From the Atlantic Highlands Herald - News for the Bayshore
Written by Muriel J Smith
MONROE – Educators from several local school districts met with Medal of Honor Recipient Brian Thacker recently for a day long Character Development Program training session aimed at showing educators how they can use the values exhibited by Medal of Honor recipients to guide students on the importance of specific core values and service to the community.
Middletown High School North Principal Patricia Cartier and instructors from MAST, the Marine Academy of Science and Technology at Sandy Hook, Holmdel High School, and St. John Vianney High School attended the seminar at the Foundation for Educational Administration in Monroe Township. The program is presented by the Congressional Medal of Honor Foundation and offered at no cost to local school districts. The recent program here is one of more than 70 day long seminars offered by the Foundation every year, and one of many programs and incentives the Foundation sponsors.
Thacker, who received his Medal for valor during the Vietnam War, addressed the group of approximately 50 educators, answering questions on both his service in the US Army and the events leading up to his heroism, as well as his life post military service while he was employed by the US Department of Veterans Affairs. The former Army officer was a first lieutenant with the 92nd Artillery in Lontum Province in March, 1971 when his unit was attacked on an isolated hilltop and the soldiers were engaged in hand-to-hand combat. Thacker rallied the US and Republic of Vietnam soldiers for many hours while in a dangerously exposed observation position, enabling the friendly forces to prevent the base from being overrun. When the friendly forces were forced to withdraw, Thacker directed the procedure, then remained alone to provide cover. His actions enabled the troops to find safety. He was wounded, unable to escape, and successfully eluded enemy forces for eight days before friendly forces were able to regain control and bring him to a safe location.
Like all Medal of Honor recipients, Thacker is reluctant to take any praise or honors for his heroism, referring to the Medal as an “US” award, and crediting the numerous other brave men on every battlefield. He also likened high school teachers to heroes because of the work they do every day in instilling virtues and education in their students. Thacker said he has no bitterness towards the North Vietnamese but added he has not returned to the country because “it’s not yet time,” recalling several of his friends are still there.
William Kuhar and Cory Etchberger, regional curriculum trainers for the Foundation, presented the Program which also included a brief history of the Medal of Honor, several vignettes of recipients, and interaction with the group in questionnaires and discussion designed to demonstrate how the core values of Medal recipients can be incorporated in classroom programs showing teens how to be successful and productive citizens, handle adversities and create their own definitions of core values, as well as develop good decision making skills in their daily lives.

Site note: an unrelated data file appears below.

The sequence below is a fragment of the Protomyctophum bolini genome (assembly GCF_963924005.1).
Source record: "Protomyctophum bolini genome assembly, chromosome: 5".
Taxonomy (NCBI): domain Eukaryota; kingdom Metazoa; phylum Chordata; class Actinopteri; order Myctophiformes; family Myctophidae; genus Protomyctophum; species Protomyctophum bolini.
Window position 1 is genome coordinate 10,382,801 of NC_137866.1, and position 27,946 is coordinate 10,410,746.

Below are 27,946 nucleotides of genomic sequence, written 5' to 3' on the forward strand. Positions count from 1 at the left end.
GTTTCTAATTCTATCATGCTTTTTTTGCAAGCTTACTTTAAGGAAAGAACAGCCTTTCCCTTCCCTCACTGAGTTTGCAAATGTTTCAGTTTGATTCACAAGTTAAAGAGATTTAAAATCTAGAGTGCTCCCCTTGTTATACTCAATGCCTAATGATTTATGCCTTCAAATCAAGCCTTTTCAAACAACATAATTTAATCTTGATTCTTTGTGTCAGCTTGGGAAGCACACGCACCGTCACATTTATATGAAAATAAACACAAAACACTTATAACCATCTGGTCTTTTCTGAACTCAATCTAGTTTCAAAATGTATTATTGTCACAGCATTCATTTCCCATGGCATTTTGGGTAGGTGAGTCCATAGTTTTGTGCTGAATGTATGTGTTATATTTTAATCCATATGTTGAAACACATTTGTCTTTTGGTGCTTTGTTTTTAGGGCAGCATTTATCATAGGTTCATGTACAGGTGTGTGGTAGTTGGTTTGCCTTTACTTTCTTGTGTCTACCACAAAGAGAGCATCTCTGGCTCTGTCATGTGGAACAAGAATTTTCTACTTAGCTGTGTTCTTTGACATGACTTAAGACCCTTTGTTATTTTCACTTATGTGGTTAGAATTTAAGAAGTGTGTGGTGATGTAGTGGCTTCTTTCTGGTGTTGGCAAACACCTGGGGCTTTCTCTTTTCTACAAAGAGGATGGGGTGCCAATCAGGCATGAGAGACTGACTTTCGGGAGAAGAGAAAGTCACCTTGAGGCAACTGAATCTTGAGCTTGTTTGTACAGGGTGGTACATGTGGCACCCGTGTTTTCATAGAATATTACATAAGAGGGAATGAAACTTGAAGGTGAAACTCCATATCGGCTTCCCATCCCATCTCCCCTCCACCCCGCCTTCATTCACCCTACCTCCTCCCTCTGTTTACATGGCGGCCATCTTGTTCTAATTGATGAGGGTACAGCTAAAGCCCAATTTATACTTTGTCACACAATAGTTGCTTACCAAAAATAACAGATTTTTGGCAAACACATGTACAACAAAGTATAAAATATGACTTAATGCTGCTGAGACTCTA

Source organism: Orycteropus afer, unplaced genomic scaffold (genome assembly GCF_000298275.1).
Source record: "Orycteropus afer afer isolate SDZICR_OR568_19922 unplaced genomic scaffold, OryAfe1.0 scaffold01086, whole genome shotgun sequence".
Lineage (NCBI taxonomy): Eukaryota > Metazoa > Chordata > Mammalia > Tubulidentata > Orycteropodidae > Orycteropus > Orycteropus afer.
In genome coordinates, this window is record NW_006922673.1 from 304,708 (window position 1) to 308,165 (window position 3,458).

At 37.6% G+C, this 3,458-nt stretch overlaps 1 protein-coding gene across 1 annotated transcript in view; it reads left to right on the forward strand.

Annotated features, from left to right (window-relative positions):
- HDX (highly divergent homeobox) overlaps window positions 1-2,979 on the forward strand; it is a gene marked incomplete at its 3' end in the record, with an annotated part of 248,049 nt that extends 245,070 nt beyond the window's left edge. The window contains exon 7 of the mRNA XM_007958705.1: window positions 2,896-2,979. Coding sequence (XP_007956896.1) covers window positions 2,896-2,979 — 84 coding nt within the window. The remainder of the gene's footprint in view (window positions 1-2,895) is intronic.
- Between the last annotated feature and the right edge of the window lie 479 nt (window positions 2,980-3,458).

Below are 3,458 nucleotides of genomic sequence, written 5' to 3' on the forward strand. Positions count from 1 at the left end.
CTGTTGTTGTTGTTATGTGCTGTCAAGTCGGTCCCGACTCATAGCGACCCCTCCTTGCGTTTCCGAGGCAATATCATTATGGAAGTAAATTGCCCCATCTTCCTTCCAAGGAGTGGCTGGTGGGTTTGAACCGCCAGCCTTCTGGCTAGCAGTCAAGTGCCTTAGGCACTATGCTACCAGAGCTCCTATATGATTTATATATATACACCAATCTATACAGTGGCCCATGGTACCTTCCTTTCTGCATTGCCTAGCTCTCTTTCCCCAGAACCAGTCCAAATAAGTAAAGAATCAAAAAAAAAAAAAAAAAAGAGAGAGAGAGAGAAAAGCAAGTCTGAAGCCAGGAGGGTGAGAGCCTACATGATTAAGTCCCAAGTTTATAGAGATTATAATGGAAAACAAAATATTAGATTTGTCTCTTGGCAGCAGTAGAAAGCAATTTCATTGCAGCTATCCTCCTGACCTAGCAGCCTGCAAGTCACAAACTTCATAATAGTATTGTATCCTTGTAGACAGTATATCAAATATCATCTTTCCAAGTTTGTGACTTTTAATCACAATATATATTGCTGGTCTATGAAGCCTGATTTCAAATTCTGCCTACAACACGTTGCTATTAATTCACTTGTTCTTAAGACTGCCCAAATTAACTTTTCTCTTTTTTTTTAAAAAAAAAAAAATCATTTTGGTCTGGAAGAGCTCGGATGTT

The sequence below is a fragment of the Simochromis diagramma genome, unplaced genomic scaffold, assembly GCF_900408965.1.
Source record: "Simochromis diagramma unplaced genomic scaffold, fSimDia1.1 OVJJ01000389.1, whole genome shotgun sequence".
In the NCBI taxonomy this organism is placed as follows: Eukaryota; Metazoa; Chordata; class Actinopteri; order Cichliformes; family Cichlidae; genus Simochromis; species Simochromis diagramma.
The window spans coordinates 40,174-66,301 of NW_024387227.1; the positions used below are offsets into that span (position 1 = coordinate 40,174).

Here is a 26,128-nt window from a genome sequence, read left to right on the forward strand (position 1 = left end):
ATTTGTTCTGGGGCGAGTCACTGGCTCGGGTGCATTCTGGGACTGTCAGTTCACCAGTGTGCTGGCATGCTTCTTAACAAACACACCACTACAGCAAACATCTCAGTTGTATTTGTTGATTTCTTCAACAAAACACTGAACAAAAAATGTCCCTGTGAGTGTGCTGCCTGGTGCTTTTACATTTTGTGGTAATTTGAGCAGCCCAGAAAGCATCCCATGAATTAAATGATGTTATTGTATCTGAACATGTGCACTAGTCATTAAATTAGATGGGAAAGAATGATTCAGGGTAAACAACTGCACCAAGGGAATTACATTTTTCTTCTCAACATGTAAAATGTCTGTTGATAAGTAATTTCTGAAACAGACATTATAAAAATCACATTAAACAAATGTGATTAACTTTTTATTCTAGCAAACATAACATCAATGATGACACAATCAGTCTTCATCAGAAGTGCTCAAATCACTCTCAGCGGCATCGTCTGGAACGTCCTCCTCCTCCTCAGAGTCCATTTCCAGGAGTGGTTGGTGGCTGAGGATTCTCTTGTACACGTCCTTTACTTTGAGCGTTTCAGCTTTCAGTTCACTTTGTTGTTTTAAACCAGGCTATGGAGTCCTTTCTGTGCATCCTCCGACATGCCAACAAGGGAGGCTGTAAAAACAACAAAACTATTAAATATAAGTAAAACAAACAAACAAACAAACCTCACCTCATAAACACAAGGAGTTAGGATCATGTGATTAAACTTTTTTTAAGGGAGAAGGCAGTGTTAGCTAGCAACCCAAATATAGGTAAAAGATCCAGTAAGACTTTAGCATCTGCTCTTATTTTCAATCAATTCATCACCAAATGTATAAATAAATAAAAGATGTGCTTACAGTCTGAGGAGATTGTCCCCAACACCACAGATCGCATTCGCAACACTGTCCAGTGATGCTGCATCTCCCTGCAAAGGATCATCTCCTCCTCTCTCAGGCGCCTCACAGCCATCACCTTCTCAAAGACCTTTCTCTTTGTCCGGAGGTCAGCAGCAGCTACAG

“I am always looking for new programs that show how leadership values can be applied and used by the students, “ said Patricia Cartier, principal of Middletown High School North. “This program does that and so much more.”
Teachers John Schulttheis of Keansburg, a History teacher at Holmdel High School, said the program also enables students to learn about “real heroes,” not just athletes or movie stars. He said he is “absolutely bringing what I learned here back to the classroom.”
Social Studies teachers Diane Thompson of Hamilton and Stephanie Butala of Toms River, who instruct St. John Vianney School students all four years of high school, said the interest displayed by students when they showed a video in class last year on a Medal of Honor recipient made them realize how helpful the Character Development of the Medal of Honor Foundation would be.
And the MAST teacher, Commander Tracie Smith-Yeoman, USN (Ret), said, ”I like to discuss the stories behind the recipients from the wars in Iraq and Afghanistan, and point out to the students that these men weren’t much older than the students are now, and didn’t really set out to be heroes; that they were average people who rose to the occasion, drawing upon the same core values we try to impart through the NJROTC program – honor, courage, and commitment.”
Each of the attendees at the program earned certificates signifying six hours of study, as well as a copy of the book “Choosing Courage,” by Peter Collier, and a complete packet on how to develop the program in their own classrooms for a broad spectrum of teaching methods and formats designed for urban, rural or suburban areas.
Persons wishing to know more about the program or interested in hosting the Foundation in presenting a training session can visit www. themedalofhonor.org